This was a holiday with a difference. Even getting dressed to go out was a mammoth undertaking. It wasn’t enough simply to pull on a winter jacket and some boots. Visiting Tromsø in December required thermal base layers, numerous fleeces, thick ski trousers and enough socks to kit out a football team. Walking with any dignity inside so much fabric was a herculean effort. Ice, skulking beneath packed snow on the pavements outside the hotel, added an extra frisson of excitement. At least with all that padding there was little risk of broken bones, never mind a bruise or two from the inevitable falls. 

It’s a little bit chilly!
The temperatures by day hovered between -8C and -10C (14-17F), cold enough to be taken seriously, particularly as the sun didn’t quite manage to make an appearance above the horizon at that time of year. Instead, the night would dissolve into a lilac twilight which would hang around for a few hours before fading into an inky blackness. 

You could be forgiven for wondering what kind of person would think this kind of place ideal for a winter break. I thought that too. The idea of seeking out the aurora borealis had seemed a whole lot more sensible in a mild British autumn!

A sledge pulled by huskies
Nevertheless, we were the wrong side of the Arctic Circle to be worrying about that now, and there was no point in staying inside the hotel. A packed itinerary awaited: first up, the chance to mush huskies. My husband and I drew lots for who would mush and who would get the comfy seat on the sledge. He did well, managing to steer the dogs with increasing aplomb, even when fording streams hidden beneath three-foot-high snow drifts.

At the lavvu, a tent used by the native Sami herdsmen, we were served reindeer stew and steaming mugs of hot chocolate. But the lights from within the tipi made it hard to see a dark sky and the flicker of green from the Northern Lights was too fleeting to satisfy us.

Sleigh ride with reindeer
The following evening we decided to try again. This time, we opted for a sleigh ride through the snow, pulled by reindeer. The reality was somewhat less romantic than we’d envisaged. The sleigh, covered with the silky fur of reindeer skins, was as hard as a board—it pretty much was a board—and through it we felt every jolt from the rutted ice beneath.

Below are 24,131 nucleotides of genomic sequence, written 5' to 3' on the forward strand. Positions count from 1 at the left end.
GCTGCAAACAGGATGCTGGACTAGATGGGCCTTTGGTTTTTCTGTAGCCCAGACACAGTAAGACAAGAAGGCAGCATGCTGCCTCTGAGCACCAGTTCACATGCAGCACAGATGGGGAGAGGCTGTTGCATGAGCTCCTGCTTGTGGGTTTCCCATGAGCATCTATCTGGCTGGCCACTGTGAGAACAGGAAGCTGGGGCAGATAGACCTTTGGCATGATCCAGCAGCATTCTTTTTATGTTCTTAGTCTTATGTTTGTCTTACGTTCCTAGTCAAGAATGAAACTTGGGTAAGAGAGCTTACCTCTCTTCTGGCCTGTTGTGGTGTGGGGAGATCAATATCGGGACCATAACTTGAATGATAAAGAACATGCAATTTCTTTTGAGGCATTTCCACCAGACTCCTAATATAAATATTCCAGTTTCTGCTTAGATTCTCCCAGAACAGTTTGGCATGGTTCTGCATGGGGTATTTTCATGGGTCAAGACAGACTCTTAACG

To achieve a modicum of comfort we sat back-to-back, barely fitting within the confines of the sleigh. Though it helped having something to lean against, it was my turn to draw the short straw. How I wished I’d been kinder about my husband’s mushing skills, I thought, my face just inches from the reindeer’s backside! The aurora was bolder, though, and commenting on its breathtaking beauty punctuated the grumbling about the discomfort of our ride.

Photographing the Northern Lights
Ironically, it was the evening we ditched the tours that the Northern Lights really came out to play. Packing a flask of hot chocolate, we boarded a bus bound for a schoolyard on the outskirts of town. Trudging across the snowy yard, we set up a tripod and camera by the side of a fjord and waited. The last bus was due at 11pm; if we missed it, we’d have a long cold night ahead of us. 

For two wondrous hours, the sky danced before us, curling into ribbons and swirls of emerald and amethyst, more precious than any gem. It was hypnotic, and we lost track of time, mesmerised by the display. A couple of faint headlights grew brighter as they rounded the fjord. It was the bus! Grabbing our tripod, we half ran, half slid to the bus stop, making it with seconds to spare. “It’s OK,” the driver said, “I’d have waited.” 

As we pulled away in the direction of Tromsø, the only passengers, our fingertips and noses thawed. What didn’t change were the grins on our faces.

Editor’s note: The author travelled independently, flights were with Norwegian Air from Gatwick via Oslo, and accommodation was at the centrally located Radisson Blu. The Northern Lights tours were booked with

How to plan a trip the grandchildren will love